Uhuru movement winds up Days in Solidarity national tour in St. Petersburg

10/24/13 Janelle Irwin
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Tags: Uhuru, African American, African People, solidarity, social justice


The Uhuru House in Midtown St. Petersburg rents a commercial kitchen at lower than usual cost to help members of the community with small catering businesses.

photo by Janelle Irwin

Members of the Uhuru movement and their allies have been rallying in cities across the country in what they call their Days in Solidarity with African People. WMNF spoke with Stephanie Midler, the national chair of the Uhuru Solidarity movement about the conclusion of the tour Thursday night at the Uhuru House in Midtown St. Petersburg.

"The Days of Solidarity with African People is actually a nationwide campaign. The event tonight in St. Petersburg is the final event of a nationwide tour. There were events in San Diego, in Oakland, in Gainesville, Florida and a musical benefit in Miami and people across the U.S. have been participating in this campaign. The purpose, as you can probably tell from the title, Being in Solidarity with African People, it's like a tribute to the African liberation struggle of the past and of the present and really celebrating the African liberation struggle, what it presents, the opportunity it presents to us for the future. For the future of humanity and how we can all participate and support it. Because I think people, especially in our community, in the white community. I think people see the struggles of oppressed and () peoples around the world right now, like everywhere you look, people are rising up and resisting oppression and we see it kind of as something that's happening but how does it involve us? Even if we support it, how can we get involved, how can we support it? That's what this event is about. It's about how we can take a stand on the side of oppressed peoples fighting to have power over their own lives and their own resources and their own land. So that's what tonight's event is all about. It's really a celebration and also an educational forum. It's going to feature, our keynote speaker is the chairman of the African People's Socialist Party, which leads the Uhuru movement, Omali Yeshitela, which many people in the Tampa Bay area are familiar with. And also Penny Hess, who's the chairwoman of the African People's Solidarity Committee, and we're going to have a special performance by Princess Bela, a hip hop artist here in St. Petersburg. And we're going to have refreshments, a lot of information, items for sale, and it's going to be a really exciting event."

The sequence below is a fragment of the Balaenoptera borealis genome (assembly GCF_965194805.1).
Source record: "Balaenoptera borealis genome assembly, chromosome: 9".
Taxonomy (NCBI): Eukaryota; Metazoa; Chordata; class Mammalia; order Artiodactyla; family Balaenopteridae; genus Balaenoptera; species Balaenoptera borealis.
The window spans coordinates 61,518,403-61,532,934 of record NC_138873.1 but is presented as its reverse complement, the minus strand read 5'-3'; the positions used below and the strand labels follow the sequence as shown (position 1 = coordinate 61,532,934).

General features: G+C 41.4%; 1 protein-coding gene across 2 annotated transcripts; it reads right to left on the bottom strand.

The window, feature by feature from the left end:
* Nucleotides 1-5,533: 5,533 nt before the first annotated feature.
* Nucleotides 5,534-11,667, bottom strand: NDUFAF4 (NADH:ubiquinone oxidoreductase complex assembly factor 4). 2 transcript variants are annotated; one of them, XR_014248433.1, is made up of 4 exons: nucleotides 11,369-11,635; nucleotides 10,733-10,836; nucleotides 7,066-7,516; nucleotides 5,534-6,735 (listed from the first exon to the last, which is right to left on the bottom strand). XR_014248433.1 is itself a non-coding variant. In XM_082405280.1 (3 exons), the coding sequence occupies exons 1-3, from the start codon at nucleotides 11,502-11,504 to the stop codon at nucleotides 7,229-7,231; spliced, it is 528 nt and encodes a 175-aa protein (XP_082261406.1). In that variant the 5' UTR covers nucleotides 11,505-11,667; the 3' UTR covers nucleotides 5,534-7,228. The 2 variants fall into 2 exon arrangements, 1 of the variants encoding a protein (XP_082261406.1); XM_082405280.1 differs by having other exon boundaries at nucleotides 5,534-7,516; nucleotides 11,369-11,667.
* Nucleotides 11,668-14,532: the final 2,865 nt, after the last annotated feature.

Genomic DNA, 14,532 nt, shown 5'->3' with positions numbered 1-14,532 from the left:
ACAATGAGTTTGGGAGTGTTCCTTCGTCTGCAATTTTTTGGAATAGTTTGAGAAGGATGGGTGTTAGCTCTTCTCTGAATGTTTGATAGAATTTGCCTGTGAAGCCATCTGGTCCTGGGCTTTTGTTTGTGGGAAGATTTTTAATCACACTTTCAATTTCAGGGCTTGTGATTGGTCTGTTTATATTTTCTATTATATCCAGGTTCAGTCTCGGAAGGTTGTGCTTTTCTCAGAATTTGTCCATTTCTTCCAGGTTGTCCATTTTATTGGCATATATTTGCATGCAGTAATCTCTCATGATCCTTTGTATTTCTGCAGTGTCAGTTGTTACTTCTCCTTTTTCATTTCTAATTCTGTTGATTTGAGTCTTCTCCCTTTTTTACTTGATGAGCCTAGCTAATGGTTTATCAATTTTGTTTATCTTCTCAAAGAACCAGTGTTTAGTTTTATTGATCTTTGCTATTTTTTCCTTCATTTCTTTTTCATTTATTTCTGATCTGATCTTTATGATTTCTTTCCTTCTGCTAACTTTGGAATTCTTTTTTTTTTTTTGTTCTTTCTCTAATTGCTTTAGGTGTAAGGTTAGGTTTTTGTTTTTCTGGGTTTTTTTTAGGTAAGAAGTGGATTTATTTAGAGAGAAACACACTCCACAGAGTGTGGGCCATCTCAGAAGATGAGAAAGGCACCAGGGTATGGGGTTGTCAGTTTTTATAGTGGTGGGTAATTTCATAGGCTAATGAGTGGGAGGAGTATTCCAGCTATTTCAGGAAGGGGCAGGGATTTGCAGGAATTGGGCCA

Locally, in this community, there's been a lot of really positive things happening with the Walmart opening where Sweet Bay used to be, things like that I don't know if you're familiar with but, what's kind of the local connection with this effort here in mid-town St. Petersburg?

"Yeah, well there's a deep, deep, local connection. The Uhuru movement has been in St. Petersburg, doing work in this community for forty years. It's an organization that grew right out of this community in St. Petersburg. The Uhuru movement has been here on the ground struggling against police brutality, for economic development and more than a WalMart or a Sweet Bay which really just takes resources out of the community, but really struggling for the community members themselves to be able to get loans, have businesses, build their own economic development that stays in the community. So it's a long term struggle and connection to St. Petersburg that the Uhuru movement has had for, like I said, for forty years."

What are some of the success stories?

"Ah, look around the room. You can see some of the pictures here and if people come out to the event you'll hear a lot more about it. The Uhuru movement here in St. Pete has built the All People's TyRon Lewis Community Gym and Wellness center which focuses on not just economic development but health and fitness in the African community. I mean you look at the statistics of poverty here in St. Pete, there's 70% of the people living on the south side of St. Pete are either at or below the poverty line. And you don't see any kind of access to fresh foods, to health and wellness centers, to gyms, anything like that that addresses people's health. The Uhuru movement has really taken that on and the gym, right over there on 9th Street and 13th is amazing. It's an example of how a community can take it on and deal with it. They have boxing aerobics now every week. They had a kids fit camp that was really popular, so that's a success story. And then there's the Uhuru Jiko that's here in Akwaaba hall, the community center. That's also addressing economic development. Allowing people really low cost rent to use the kitchen to be able to grow their catering or other food businesses which, here in St. Pete people vend food. You know that the cost of renting a commercial kitchen really prices a lot of people out of that business. Being able to grow their catering, or maybe they bake cakes for weddings or whatever. So it's another success story."

I saw a sign outside for HIV testing, what's the story behind that?

"It's one of the people that rents out the Akwaaba hall space, it's like a community center that people can use, and the woman that runs the free HIV testingn is just one of the people that uses this, from the community, is able to use this space."

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